All eyes on nation's reddest state this session

SMU Political Science Professor Cal Jillson talks about the attention Texas will draw because of its political redness and the governor's promise not to raise taxes.


When Texas lawmakers convene beneath Austin's pink-hued capitol dome Tuesday morning, the interior of the venerable building will be fervid red. With two-thirds control of the House, nearly two-thirds control of the Senate, the longest-serving governor in state history and control of every statewide office, Texas Republicans enjoy near-total dominance — dominance not seen since now-anemic Democrats ruled what was essentially a one-party state throughout much of the 20th century.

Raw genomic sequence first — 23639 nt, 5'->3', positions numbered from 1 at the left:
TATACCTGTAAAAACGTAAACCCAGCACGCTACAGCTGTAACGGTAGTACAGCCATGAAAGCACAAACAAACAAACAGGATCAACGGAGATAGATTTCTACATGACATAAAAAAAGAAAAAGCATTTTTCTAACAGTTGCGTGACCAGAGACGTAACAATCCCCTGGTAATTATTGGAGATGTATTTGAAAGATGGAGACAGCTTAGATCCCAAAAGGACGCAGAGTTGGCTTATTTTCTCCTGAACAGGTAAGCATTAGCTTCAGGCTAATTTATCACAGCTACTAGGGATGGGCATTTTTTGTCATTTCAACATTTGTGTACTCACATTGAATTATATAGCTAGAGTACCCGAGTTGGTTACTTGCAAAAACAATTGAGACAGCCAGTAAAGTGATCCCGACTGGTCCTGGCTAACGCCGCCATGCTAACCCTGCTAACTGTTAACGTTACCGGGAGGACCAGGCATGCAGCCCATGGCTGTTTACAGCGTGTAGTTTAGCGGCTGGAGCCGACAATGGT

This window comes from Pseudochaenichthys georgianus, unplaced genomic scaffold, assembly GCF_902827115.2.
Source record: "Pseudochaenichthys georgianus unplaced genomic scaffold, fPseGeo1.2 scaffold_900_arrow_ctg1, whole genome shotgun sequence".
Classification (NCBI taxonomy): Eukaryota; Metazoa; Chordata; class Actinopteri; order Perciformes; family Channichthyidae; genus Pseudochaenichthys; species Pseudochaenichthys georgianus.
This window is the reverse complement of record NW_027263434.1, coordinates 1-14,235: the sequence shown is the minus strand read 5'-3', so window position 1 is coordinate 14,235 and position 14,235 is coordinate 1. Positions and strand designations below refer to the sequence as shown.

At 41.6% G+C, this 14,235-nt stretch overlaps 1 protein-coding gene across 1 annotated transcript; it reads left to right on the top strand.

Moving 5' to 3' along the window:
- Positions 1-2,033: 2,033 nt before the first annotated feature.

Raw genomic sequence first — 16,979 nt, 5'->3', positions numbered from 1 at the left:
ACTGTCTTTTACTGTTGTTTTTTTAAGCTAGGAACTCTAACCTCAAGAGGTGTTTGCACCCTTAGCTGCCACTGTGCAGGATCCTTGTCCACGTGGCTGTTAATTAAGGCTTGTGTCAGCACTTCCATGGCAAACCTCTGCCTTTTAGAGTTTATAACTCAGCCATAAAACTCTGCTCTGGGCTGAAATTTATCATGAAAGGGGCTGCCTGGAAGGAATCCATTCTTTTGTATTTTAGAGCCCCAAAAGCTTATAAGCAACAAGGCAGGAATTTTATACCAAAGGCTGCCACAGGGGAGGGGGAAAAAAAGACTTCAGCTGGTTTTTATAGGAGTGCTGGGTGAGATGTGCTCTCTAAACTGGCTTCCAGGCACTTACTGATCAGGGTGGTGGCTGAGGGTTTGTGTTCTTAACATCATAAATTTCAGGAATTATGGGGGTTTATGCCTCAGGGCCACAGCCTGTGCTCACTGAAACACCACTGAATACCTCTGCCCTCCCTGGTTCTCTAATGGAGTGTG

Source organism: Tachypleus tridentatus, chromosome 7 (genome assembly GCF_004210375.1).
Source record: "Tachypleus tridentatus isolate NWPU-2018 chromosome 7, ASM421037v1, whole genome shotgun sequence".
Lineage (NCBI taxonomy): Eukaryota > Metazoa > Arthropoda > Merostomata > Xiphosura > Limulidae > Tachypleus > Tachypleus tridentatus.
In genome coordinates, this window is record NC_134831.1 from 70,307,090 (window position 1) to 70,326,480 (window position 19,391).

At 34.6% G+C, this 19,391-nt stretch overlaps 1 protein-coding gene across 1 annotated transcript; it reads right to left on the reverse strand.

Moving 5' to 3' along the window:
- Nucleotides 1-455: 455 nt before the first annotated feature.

Other states are GOP-dominated, but Texas is "the iconic red state," said SMU political scientist Cal Jillson. "Of the consequential states, Texas is certainly the reddest."

How Republicans govern this iconic red state during the next five months of what promises to be a raucous session will have consequences for the state's future, of course, but it also is likely to have national implications — for the party and for Gov. Rick Perry. . .

"Given complete Republican control and given their stated goal of balancing the budget solely by cutting and maybe by limited increases in fees - if they can do that," Jillson said, "it would be something that the national Republican party will take note of. And it will certainly increase Rick Perry's stature, not just his visibility."

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